UVA coaches finding positives while recruiting during pandemic

Recruiting during a pandemic has presented a world of challenges, but coaches at the University of Virginia say there have been some positives to come out of it.

UVA coaches finding positives while recruiting during pandemic
UVa junior Devin Ortiz (Source: WVIR)

CHARLOTTESVILLE, Va. (WVIR) - The coronavirus pandemic has forced a lot of changes in the sports world, with the loss of games the most glaring.

Less obvious is the effect on recruiting.

Coaches have had to adjust on the fly, and there’s been a lot of time spent in front of computer screens.

“I’m really sick of watching film, to be honest with you,” says UVA basketball associate head coach Jason Williford.

College basketball teams were able to start contacting players in the Class of 2022 on June 15th, but unlike previous recruiting classes, coaches weren’t flying around the country to watch them in action.

“Obviously, we’re handcuffed,” says Williford. “I think the biggest challenge is not being able to see guys play and compete, especially on the AAU circuit, where you get to see the better guys go against each other, and so you miss that opportunity.”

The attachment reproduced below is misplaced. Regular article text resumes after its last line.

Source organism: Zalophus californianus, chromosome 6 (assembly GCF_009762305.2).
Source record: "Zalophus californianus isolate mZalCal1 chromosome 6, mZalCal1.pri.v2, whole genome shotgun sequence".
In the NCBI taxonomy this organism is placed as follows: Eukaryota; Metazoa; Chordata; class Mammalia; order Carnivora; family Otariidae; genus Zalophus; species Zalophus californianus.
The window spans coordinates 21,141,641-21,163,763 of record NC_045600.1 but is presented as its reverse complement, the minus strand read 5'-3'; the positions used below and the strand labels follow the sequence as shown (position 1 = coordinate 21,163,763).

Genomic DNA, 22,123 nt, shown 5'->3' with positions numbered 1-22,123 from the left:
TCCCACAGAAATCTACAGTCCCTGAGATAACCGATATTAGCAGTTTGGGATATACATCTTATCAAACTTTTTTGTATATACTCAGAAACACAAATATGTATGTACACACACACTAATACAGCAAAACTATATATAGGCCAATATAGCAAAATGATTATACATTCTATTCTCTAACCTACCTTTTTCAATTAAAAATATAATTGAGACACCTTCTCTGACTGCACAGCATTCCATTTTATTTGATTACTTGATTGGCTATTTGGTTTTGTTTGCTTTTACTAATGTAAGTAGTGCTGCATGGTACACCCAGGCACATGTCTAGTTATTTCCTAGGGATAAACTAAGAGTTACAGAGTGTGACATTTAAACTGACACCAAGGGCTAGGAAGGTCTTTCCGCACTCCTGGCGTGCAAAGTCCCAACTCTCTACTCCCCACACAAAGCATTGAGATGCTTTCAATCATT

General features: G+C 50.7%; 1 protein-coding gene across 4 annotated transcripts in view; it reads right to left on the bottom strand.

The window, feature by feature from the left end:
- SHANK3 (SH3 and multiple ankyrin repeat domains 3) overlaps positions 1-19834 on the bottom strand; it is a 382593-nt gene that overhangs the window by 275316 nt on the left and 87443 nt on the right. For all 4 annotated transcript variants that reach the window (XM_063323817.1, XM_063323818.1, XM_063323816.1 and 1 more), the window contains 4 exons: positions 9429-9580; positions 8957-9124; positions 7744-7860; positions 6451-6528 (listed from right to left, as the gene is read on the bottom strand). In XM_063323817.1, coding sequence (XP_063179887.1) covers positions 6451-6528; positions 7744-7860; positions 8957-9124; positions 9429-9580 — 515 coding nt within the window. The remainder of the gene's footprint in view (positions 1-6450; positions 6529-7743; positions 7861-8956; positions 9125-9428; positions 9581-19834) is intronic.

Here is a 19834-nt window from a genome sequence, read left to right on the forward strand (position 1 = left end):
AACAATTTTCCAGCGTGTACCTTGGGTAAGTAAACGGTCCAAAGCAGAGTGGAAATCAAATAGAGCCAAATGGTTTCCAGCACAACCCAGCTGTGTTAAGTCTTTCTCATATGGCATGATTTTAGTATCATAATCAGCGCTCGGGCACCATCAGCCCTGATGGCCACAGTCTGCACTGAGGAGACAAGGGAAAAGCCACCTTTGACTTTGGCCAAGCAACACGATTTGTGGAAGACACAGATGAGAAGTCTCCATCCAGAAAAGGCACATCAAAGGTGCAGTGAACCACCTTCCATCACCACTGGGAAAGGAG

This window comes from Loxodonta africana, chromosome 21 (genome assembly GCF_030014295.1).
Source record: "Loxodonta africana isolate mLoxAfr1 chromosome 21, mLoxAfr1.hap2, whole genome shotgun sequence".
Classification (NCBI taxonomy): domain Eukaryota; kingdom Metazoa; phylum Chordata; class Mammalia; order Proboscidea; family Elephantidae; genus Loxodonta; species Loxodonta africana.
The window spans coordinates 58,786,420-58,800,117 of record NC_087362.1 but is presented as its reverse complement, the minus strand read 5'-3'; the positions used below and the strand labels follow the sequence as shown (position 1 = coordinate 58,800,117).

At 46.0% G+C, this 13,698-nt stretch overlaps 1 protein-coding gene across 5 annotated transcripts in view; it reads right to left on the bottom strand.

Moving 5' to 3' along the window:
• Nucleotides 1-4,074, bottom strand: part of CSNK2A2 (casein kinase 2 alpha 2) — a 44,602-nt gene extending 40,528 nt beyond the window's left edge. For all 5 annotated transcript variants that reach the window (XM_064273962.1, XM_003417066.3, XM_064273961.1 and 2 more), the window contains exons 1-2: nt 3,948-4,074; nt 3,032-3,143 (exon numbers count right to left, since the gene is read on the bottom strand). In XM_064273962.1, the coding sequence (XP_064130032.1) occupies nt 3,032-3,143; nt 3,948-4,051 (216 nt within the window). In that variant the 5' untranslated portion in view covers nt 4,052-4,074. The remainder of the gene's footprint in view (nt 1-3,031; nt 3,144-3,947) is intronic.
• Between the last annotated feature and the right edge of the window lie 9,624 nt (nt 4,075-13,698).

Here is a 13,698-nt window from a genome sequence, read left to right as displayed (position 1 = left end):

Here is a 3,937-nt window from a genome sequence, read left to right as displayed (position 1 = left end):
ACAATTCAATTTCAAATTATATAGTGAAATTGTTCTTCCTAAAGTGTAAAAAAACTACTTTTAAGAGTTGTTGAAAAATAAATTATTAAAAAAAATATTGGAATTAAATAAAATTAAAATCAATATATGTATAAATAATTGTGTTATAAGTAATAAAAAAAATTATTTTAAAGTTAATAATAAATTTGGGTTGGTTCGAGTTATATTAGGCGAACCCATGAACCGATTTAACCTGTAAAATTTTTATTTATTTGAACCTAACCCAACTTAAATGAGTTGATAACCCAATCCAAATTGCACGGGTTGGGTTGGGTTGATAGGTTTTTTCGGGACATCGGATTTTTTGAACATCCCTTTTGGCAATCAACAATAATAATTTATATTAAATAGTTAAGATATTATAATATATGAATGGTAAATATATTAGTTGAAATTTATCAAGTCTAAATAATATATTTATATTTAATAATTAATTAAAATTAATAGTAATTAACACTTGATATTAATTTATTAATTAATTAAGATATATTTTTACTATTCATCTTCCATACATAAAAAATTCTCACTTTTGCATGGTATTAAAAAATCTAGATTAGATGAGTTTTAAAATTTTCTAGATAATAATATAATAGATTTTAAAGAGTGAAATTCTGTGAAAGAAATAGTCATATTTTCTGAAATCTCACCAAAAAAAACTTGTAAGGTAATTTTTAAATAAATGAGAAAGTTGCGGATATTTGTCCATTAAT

There have been some positives. 

Technology is allowing coaches access they never had before.

UVA baseball head coach Brian O’Connor says, “A lot of the travel ball teams are playing right now, so we’re actually, as coaches, watching workouts and games via livestreams, which has never really happened before in baseball recruiting.”

Williford adds, “What it’s done has allowed us to do a little more Zoom, and virtual tours, and Facetime, where you are actually face-to-face with the recruits, because most of the time we’re just texting and calling.  That’s been a unique challenge, but I think, a positive.”

While the technology is opening up new doors, most coaches would agree that it's not a substitute to in-person analysis.

UVA football coach Bronco Mendenhall says, “Film is not as accurate as live and in-person evaluation, and live and in-person evaluation is not as accurate as coaching young people.  Directing the drills, that’s the best way to do it.”

“It’s the nuances, and seeing how did they react defensively, live, in the moment,” says O’Connor. “Base running.  Really getting to see that pitcher up close.  And the other thing, the most important part of it for me, is to see their make-up. See how they interact with their teammates.  See how they respond to things, and a lot of times, you can not see those types of things in a live stream.”

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